Former Georgia DA booked, accused of obstructing Ahmaud Arbery case
Jackie Johnson was indicted last week on misconduct charges alleging she used her position to shield the alleged killers
Former Georgia district attorney Jackie Johnson turned herself into the Glynn County Sheriff’s office Wednesday morning after being indicted for alleged mishandling of the Ahmaud Arbery case.
Johnson was indicted last week on misconduct charges alleging she used her position to shield the men who chased and killed Arbery from being charged with crimes immediately after the shootings, theGrio previously reported.
A grand jury in coastal Glynn County indicted the former Brunswick Judicial Circuit District Attorney on charges of violating her oath of office and hindering a law enforcement officer. As reported by the Atlanta Journal-Constitution, Johnson was released from the Glynn County Detention Center on a $10K bond.
Arbery was killed Feb. 23, 2020, after a white father and son, Greg and Travis McMichael, armed themselves and pursued the 25-year-Black man in a pickup truck after spotting him running in their neighborhood outside the coastal city of Brunswick.
A neighbor, William “Roddie” Bryan joined the chase and took cellphone video of Travis McMichael shooting Arbery at close range with a shotgun. The McMichaels said they believed Arbery was a burglar and that they shot him in self-defense after he attacked Travis McMichael with his fists.
The three suspected white supremacists remained free for more than two months, as the police did not charge any of them immediately following the killing. Johnson was the county’s top prosecutor at the time. All three were ultimately charged with murder in May 2020 and will face trial this fall.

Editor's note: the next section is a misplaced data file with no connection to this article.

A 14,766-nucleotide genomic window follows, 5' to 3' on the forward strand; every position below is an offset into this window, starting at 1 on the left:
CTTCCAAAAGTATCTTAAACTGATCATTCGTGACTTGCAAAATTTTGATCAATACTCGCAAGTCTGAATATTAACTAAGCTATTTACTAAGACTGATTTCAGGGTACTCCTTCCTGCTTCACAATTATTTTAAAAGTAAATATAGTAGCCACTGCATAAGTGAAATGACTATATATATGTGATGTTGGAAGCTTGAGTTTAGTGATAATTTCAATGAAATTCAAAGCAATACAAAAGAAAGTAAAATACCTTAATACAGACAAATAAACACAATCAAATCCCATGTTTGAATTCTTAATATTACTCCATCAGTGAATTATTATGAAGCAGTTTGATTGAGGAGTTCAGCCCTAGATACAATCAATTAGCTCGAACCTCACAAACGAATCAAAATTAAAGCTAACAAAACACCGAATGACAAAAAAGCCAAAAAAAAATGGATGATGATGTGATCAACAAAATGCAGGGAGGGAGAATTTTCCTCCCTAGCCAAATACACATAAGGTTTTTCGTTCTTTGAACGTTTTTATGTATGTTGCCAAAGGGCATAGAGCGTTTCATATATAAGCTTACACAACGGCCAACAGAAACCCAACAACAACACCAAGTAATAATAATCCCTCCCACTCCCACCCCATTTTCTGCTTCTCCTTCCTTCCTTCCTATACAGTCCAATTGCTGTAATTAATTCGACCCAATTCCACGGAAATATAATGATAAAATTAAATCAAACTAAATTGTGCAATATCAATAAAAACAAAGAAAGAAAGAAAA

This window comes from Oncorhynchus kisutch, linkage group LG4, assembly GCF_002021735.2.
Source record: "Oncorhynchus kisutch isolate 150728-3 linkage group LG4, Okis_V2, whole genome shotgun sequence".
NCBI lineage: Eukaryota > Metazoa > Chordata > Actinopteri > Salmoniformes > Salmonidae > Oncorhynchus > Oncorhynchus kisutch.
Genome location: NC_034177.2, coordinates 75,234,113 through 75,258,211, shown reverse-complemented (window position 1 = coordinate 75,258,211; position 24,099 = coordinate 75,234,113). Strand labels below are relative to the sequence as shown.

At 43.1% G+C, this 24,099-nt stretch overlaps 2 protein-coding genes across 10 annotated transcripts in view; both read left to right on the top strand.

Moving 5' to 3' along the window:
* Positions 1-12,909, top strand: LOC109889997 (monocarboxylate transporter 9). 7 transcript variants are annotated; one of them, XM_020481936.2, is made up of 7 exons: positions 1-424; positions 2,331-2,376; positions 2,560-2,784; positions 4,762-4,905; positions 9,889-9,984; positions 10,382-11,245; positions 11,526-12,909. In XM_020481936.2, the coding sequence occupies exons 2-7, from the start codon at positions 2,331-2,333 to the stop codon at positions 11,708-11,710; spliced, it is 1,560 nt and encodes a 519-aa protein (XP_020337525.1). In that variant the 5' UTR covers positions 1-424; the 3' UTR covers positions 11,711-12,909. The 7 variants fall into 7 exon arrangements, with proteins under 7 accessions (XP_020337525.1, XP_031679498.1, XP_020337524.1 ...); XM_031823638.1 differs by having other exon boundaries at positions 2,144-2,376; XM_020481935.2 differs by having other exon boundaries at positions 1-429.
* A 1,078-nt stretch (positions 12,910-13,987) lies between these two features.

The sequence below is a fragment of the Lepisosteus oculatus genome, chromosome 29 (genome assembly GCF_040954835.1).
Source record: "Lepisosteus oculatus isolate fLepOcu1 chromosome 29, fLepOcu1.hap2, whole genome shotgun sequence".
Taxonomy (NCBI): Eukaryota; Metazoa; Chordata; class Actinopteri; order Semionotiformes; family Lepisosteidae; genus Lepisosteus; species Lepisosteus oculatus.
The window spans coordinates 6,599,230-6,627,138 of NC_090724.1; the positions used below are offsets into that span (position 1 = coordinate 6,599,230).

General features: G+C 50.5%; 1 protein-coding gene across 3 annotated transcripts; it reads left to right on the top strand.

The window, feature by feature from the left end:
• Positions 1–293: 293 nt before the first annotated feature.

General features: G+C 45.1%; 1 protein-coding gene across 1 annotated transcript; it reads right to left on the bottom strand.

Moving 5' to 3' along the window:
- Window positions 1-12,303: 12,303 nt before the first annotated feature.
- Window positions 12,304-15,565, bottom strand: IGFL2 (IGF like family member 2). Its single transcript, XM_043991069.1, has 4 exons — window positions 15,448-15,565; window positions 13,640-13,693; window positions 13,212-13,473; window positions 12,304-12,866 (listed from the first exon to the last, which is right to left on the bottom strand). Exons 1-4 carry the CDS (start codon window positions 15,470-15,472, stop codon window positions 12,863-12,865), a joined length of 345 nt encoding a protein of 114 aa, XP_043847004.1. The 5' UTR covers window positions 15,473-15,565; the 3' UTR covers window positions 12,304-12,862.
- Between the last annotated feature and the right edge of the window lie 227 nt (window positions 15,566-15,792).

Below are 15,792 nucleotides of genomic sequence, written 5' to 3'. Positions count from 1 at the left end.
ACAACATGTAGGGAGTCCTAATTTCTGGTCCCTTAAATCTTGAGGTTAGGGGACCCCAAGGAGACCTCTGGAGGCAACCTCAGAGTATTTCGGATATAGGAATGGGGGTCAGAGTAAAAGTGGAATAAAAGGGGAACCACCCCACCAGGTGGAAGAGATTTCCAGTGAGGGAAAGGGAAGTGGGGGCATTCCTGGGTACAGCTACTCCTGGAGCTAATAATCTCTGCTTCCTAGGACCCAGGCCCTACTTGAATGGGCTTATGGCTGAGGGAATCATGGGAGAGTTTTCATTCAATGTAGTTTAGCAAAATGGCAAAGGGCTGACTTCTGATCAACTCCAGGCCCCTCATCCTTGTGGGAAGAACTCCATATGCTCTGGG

Johnson insists she did nothing wrong because she immediately recused the DA’s office from handling the case because Greg McMichael was working as an investigator there at the time. He reportedly left her a cell phone message following the shooting.
She recommended an outside prosecutor, Waycross Judicial Circuit District Attorney George Barnhill, who was appointed to the case and concluded no charges were warranted. Barnhill later stepped aside after Arbery’s family noted he had a son working for Johnson as an assistant prosecutor.
Johnson lost her bid for reelection last year.
“Yesterday was a very huge win,” Wanda Cooper Jones, Arbery’s mother, told reporters last week after Johnson’s indictment was announced. “I’m speechless. Unfortunately, Ahmaud is not here with us today. But losing Ahmaud, it will change some things here in the state of Georgia.”
If convicted, Johnson faces one to five years for violating her oath of office, per CBS. The obstruction charge is punishable by up to a year in jail.
In April, the Justice Department brought federal hate crimes charges in Arbery’s death, charging Travis McMichael, his father, Gregory, and Bryan with one count of interference with civil rights and attempted kidnapping. The McMichaels are also charged with using, carrying, and brandishing a firearm during a crime of violence.
This story contains additional reporting from The Associated Press
Have you subscribed to theGrio’s “Dear Culture” podcast? Download our newest episodes now!
TheGrio is now on Apple TV, Amazon Fire and Roku. Download theGrio.com today!